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Thanks again for the input on my previous thread. Well my friends dog had her pups earlier this week. There are 5 blacks and 3 chocolates. All are healthy and doing well. Here's the deal. The thought was that she was knocked up by the neighbors lab. The pups look just like lab pups, but about half the pups have a small white spot on their chest, and one or two have a small spot on top of one of their feet. So has anyone had lab pups with small white spots that went away later, or are these not pure labs? He is just going to give them away to good families looking for a good pet, but would like to know about the small white spots.

Thanks Guys.
 

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Hi again Tatter! I'm not an expert but once upon a time I remember reading through some AKC material on acceptable lab markings. If I remember right, white spots on pure bred lab pups are not entirely uncommon. I recall that small white spots on the chest were "permissable but not desireable" traits. Genetics are an odd thing, and the bottom line is they could be pure bred and still have such marks, but it does raise the question. I'm pretty sure that spots in places besides the chest are a reasonable indication of a mix, and they likely don't meet AKC standards if the white appears anywhere besides the chest.
 

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Don't be too hasty in assuming they aren't pure Labradors. Yes, Labs can, and often do have white markings on their chest. The smaller the better, but genes do as they will, and at times the chest markings are larger. White on the feet is not uncommon either. The primary ancestor of the Lab is the St. John's Water Dog seen here,

Notice the abundance of white on the chest and feet! Today's labs have been bred away from the white markings for a solid color. Most of the white on the feet today is found under the foot between the toe pads...this condition is called "Bolo pads" named for a English Ch dog who had this type of marking. Once a gene is in a population of animals, it is nearly impossible to remove it without eliminating the entire population. So today, though solid is the most desired state, white markings still do appear...mostly on the chest, feet, and with age, the muzzle.
 

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So has anyone had lab pups with small white spots that went away later
No, that's not likely to happen. In fact, it will likely get worse with age.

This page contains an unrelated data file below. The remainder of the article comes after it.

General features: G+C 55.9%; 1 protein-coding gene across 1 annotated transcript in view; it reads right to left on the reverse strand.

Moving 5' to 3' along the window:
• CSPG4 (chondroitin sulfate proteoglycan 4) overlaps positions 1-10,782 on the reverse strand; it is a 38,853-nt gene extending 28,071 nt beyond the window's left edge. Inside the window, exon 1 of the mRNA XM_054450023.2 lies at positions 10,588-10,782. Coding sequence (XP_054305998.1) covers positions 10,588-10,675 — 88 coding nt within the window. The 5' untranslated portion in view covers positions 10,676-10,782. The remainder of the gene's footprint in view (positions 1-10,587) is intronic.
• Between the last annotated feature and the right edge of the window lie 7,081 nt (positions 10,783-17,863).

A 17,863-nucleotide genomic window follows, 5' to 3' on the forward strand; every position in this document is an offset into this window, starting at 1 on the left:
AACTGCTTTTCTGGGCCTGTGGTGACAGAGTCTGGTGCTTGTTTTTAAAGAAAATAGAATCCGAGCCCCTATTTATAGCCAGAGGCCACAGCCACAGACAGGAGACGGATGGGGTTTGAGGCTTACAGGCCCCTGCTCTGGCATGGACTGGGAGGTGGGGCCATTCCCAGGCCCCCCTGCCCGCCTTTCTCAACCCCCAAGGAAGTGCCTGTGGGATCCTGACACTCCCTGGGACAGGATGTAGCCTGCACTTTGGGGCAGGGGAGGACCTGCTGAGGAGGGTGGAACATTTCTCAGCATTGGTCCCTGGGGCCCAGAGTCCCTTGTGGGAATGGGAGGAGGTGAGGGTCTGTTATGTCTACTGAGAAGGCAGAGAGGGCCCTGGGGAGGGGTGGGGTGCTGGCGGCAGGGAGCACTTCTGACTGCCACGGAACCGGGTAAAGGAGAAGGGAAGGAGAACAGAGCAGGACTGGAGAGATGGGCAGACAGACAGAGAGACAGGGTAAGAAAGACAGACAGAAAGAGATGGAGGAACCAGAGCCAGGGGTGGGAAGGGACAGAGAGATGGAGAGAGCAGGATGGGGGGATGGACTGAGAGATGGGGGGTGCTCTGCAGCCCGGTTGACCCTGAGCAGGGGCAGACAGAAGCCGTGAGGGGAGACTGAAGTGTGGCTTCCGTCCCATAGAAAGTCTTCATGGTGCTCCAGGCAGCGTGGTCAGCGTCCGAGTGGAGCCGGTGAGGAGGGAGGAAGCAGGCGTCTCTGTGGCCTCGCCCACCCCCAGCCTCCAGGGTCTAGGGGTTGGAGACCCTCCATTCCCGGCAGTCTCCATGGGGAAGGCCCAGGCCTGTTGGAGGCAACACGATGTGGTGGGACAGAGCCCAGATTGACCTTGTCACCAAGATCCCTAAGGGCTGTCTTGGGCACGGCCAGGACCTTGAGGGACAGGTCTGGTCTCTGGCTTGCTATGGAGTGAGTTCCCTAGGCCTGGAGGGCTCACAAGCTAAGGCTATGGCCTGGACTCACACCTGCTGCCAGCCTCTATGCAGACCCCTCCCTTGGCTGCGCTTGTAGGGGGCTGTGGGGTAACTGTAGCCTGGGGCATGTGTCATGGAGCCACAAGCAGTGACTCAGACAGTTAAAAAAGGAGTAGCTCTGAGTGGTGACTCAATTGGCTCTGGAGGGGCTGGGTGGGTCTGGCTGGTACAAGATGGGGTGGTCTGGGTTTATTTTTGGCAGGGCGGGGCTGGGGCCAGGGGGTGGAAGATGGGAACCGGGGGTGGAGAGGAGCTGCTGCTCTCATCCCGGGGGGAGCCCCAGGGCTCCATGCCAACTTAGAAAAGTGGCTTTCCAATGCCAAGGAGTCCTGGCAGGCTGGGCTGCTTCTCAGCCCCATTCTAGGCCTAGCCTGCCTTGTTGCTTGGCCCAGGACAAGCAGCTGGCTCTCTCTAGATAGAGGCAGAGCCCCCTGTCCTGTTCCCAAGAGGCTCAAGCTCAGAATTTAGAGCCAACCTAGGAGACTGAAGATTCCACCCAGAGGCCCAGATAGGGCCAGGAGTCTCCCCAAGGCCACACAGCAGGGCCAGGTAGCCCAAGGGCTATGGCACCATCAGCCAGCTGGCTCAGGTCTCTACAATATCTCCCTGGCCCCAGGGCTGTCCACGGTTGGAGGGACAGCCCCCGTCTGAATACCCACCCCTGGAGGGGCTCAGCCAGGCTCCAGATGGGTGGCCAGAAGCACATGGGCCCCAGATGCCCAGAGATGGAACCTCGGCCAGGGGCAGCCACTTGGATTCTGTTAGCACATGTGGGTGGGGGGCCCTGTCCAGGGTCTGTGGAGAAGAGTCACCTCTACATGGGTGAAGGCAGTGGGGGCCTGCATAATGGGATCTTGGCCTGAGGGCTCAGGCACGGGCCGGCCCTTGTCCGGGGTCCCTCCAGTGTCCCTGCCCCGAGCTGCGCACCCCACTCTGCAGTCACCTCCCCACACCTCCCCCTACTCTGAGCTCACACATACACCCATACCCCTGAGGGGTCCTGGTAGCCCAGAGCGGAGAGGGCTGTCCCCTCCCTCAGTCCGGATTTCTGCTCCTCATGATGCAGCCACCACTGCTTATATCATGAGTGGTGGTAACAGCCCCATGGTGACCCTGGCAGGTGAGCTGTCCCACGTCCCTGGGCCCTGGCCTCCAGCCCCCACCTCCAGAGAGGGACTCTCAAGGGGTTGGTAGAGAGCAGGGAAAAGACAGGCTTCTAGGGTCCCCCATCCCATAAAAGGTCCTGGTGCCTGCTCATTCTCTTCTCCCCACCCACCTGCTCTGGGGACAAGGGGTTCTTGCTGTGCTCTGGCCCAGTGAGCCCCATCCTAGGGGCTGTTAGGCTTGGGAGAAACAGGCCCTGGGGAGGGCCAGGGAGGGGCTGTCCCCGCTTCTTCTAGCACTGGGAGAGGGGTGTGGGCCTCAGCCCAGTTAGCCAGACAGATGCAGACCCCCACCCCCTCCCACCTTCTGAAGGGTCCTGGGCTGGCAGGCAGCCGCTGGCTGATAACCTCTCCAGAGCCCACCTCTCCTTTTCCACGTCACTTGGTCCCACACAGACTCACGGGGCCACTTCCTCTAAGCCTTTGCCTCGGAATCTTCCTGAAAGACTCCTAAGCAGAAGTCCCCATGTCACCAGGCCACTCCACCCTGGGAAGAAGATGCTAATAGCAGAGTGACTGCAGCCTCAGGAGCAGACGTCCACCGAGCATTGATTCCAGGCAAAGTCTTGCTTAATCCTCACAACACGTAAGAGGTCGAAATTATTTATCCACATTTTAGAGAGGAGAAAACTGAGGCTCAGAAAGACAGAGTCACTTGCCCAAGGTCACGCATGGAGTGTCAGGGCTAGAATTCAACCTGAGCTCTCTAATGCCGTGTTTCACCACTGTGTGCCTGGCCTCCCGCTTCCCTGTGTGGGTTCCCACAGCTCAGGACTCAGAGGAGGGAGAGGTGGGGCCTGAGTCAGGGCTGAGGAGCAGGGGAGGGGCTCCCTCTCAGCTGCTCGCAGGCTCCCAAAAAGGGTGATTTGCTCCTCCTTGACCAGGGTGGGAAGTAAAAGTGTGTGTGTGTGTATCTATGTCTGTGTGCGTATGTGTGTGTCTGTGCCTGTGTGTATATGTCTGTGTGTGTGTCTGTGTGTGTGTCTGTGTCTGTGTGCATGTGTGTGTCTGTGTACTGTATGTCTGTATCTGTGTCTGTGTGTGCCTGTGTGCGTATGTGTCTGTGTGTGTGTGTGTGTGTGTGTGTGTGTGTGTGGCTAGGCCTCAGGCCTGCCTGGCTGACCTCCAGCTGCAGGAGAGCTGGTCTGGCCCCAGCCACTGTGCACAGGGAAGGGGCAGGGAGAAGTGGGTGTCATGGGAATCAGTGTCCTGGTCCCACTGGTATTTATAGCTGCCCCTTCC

From the American Kennel Club breed standard,
The Labrador Retriever coat colors are black, yellow and chocolate. Any other color or a combination of colors is a disqualification. A small white spot on the chest is permissible, but not desirable. White hairs from aging or scarring are not to be misinterpreted as brindling. Black--Blacks are all black. A black with brindle markings or a black with tan markings is a disqualification. Yellow--Yellows may range in color from fox-red to light cream, with variations in shading on the ears, back, and underparts of the dog. Chocolate--Chocolates can vary in shade from light to dark chocolate. Chocolate with brindle or tan markings is a disqualification.
The white chest and toe marks have been largely been bred out of modern purebred Labradors. I would say that the white showing up on the aforementioned pups could be an indication of other undesirable genetic traits surfacing because the breeding was between two very genetically different dogs. When you do a wide outcross, you just don't know what you'll get. With these pups, you don't know what you're going to get with regards to temperament, intelligence, drive, or physical problems. You just don't know, and you won't know until the pups grow up. Breeding quality dogs is about playing the odds, and this kind of breeding is a long shot.

Good luck!
 

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Tattertot, I'm not dog breeder, but did have a litter of Labs from a male and female I owned in the early 80s. The male was black, female yellow. They had 10 black pups. All but 2 had white on toes AND chest. By the time they were 7 weeks old, most of the white had disappeared, just a small spot on the chest of a couple of them. I don't think it is a big worry. I'm guessing your pups will lose the white too. Also, I read some time ago, that the white showed up on toes and chest in the older lines of Labs. BTW, The picture that Ironman sent you is of 2 of the original Labs that never left Newfoundland. Found by author Richard Wolters in the mid 80s. Good Luck with your pups. Jon
 
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